You hear about them in the headlines everyday - bacteria in our food, around our homes, even on our body - that are making more and more of us sick, sometimes fatally so. Unfortunately, it's not just hype. Experts agree that we are facing a superbug epidemic. Harmful bacteria are spreading and growing stronger and more drug resistant. Unless you know what to do, you may be putting your family at risk for a fatal infection. Here is the life-saving information you need to win the war against the bad guys.
Did you ever think methicillin-resistant Staphylococcus aureus (MRSA) would become a common household term? It has, because last year MRSA killed 19,000 Americans, and experts believe that over 2 million of us are living with this deadly bacteria on our bodies.
What it is Staphylococcus aureus is a germ usually found in our nasal passages that can cause an infection in the right circumstances. When that happens, antibiotics can keep it in check. But MRSA is a particularly tough strain of staph that isn't vulnerable to antibiotics. MRSA first raised trouble in hospital settings, but in the past decade, hospitals have begun to win the war against this fatal super bug while the rest of us are losing it. In some parts of the country as many as 10% of people harbor MRSA. Though you can still contract MRSA in a healthcare setting, these days you're more likely to get it from a neighbor or a friend.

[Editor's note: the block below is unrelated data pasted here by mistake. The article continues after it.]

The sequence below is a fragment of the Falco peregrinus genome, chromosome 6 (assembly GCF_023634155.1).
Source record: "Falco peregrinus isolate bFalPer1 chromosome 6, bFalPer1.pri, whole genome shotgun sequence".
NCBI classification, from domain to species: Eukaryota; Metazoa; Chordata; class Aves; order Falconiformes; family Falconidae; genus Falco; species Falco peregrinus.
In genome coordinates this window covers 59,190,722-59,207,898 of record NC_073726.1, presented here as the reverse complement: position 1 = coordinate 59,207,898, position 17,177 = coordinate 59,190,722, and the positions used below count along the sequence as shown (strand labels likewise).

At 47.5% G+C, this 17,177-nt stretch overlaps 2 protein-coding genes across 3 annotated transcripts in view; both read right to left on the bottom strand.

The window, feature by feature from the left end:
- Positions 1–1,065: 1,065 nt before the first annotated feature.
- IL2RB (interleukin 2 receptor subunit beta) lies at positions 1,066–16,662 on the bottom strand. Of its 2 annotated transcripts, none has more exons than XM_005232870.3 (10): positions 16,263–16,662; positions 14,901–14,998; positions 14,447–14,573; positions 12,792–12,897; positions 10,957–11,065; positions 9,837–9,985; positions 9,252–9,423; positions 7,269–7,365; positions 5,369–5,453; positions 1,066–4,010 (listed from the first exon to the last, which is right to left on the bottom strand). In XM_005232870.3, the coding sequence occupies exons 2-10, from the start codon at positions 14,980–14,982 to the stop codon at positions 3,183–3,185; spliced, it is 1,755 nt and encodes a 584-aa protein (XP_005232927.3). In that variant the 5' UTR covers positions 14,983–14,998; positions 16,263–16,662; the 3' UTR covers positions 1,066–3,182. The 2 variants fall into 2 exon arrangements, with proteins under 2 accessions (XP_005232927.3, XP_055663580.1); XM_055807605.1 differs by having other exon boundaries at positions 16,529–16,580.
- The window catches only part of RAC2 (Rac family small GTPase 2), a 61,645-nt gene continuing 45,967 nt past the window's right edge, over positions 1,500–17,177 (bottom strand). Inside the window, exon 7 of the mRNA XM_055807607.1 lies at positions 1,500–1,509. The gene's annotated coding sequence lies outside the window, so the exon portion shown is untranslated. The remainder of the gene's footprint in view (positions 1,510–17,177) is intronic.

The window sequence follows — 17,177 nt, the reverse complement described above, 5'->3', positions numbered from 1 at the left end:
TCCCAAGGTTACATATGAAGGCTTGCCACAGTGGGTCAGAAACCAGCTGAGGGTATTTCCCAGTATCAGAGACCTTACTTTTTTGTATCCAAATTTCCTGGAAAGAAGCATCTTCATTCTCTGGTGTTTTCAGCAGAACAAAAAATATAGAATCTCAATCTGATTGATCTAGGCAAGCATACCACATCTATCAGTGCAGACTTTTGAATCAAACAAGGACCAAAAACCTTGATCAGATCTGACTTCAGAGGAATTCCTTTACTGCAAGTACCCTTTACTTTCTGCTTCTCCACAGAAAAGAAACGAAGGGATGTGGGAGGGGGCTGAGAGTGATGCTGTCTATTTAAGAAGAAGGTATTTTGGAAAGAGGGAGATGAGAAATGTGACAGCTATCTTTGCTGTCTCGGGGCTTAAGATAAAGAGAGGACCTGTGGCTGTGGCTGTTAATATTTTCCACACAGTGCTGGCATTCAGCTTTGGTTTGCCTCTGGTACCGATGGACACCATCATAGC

What it can do When MRSA meets an open sore on your body, it moves in and multiplies at an alarming rate causing you to develop a fever and your wound to become red, swollen, painful, and oozing. If you have a wound that won't heal, there's a good chance it has MRSA.
What you can do Ignore the old wives' tale that you should air-dry cuts; cover them to keep the bad guys out. If you end up in the ER - where three-quarters of people with wounds that won't heal test positive for MRSA - insist you get tested too. Don't share razors, towels, or soap with someone else. If you can, bring your own towel to the gym and health club, where MRSA can be lurking and towel-cleaning practices are sometimes not good enough to kill it. Wash your own towels every few days and dry on high. Try using tea tree ointment on any parts of your body you're concerned about. It's a safe, natural antiseptic that can help kill bacteria.